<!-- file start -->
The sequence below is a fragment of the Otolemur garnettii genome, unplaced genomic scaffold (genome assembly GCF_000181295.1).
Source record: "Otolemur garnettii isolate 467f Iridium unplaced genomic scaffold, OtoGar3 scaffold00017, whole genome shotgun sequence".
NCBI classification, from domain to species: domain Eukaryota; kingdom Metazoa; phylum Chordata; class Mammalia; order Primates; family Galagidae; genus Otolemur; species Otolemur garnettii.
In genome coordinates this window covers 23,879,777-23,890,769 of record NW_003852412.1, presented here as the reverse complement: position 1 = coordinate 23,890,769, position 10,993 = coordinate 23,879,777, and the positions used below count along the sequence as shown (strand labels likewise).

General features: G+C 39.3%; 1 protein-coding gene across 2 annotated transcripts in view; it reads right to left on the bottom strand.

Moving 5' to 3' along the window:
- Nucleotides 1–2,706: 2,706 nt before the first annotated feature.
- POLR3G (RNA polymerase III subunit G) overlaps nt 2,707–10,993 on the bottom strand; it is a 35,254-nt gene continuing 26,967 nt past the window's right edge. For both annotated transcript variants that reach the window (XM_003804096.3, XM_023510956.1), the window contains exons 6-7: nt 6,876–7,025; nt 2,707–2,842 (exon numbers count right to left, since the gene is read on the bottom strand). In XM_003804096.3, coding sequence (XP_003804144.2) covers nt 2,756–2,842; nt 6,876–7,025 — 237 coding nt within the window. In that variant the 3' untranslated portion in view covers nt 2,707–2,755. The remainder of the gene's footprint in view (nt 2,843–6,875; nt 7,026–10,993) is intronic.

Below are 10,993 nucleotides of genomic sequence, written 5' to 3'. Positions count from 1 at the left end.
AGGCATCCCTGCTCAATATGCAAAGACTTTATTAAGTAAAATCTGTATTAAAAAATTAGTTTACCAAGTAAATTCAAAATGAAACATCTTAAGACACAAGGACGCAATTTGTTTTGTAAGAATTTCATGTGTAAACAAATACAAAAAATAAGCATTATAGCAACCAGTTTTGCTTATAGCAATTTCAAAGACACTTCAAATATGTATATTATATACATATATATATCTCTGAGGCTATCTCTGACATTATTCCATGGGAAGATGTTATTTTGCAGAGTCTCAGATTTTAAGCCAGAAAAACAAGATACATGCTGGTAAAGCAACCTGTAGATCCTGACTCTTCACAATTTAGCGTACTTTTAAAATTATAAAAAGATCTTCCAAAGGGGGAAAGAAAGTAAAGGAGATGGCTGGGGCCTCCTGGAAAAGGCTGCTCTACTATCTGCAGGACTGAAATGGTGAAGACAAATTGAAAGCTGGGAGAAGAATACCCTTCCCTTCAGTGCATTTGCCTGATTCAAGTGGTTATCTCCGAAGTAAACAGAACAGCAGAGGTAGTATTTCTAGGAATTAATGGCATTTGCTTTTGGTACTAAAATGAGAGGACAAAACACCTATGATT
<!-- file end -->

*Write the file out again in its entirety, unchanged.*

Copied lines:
The sequence below is a fragment of the Otolemur garnettii genome, unplaced genomic scaffold (genome assembly GCF_000181295.1).
Source record: "Otolemur garnettii isolate 467f Iridium unplaced genomic scaffold, OtoGar3 scaffold00017, whole genome shotgun sequence".
NCBI classification, from domain to species: domain Eukaryota; kingdom Metazoa; phylum Chordata; class Mammalia; order Primates; family Galagidae; genus Otolemur; species Otolemur garnettii.
In genome coordinates this window covers 23,879,777-23,890,769 of record NW_003852412.1, presented here as the reverse complement: position 1 = coordinate 23,890,769, position 10,993 = coordinate 23,879,777, and the positions used below count along the sequence as shown (strand labels likewise).

General features: G+C 39.3%; 1 protein-coding gene across 2 annotated transcripts in view; it reads right to left on the bottom strand.

Moving 5' to 3' along the window:
- Nucleotides 1–2,706: 2,706 nt before the first annotated feature.
- POLR3G (RNA polymerase III subunit G) overlaps nt 2,707–10,993 on the bottom strand; it is a 35,254-nt gene continuing 26,967 nt past the window's right edge. For both annotated transcript variants that reach the window (XM_003804096.3, XM_023510956.1), the window contains exons 6-7: nt 6,876–7,025; nt 2,707–2,842 (exon numbers count right to left, since the gene is read on the bottom strand). In XM_003804096.3, coding sequence (XP_003804144.2) covers nt 2,756–2,842; nt 6,876–7,025 — 237 coding nt within the window. In that variant the 3' untranslated portion in view covers nt 2,707–2,755. The remainder of the gene's footprint in view (nt 2,843–6,875; nt 7,026–10,993) is intronic.

Below are 10,993 nucleotides of genomic sequence, written 5' to 3'. Positions count from 1 at the left end.
AGGCATCCCTGCTCAATATGCAAAGACTTTATTAAGTAAAATCTGTATTAAAAAATTAGTTTACCAAGTAAATTCAAAATGAAACATCTTAAGACACAAGGACGCAATTTGTTTTGTAAGAATTTCATGTGTAAACAAATACAAAAAATAAGCATTATAGCAACCAGTTTTGCTTATAGCAATTTCAAAGACACTTCAAATATGTATATTATATACATATATATATCTCTGAGGCTATCTCTGACATTATTCCATGGGAAGATGTTATTTTGCAGAGTCTCAGATTTTAAGCCAGAAAAACAAGATACATGCTGGTAAAGCAACCTGTAGATCCTGACTCTTCACAATTTAGCGTACTTTTAAAATTATAAAAAGATCTTCCAAAGGGGGAAAGAAAGTAAAGGAGATGGCTGGGGCCTCCTGGAAAAGGCTGCTCTACTATCTGCAGGACTGAAATGGTGAAGACAAATTGAAAGCTGGGAGAAGAATACCCTTCCCTTCAGTGCATTTGCCTGATTCAAGTGGTTATCTCCGAAGTAAACAGAACAGCAGAGGTAGTATTTCTAGGAATTAATGGCATTTGCTTTTGGTACTAAAATGAGAGGACAAAACACCTATGATT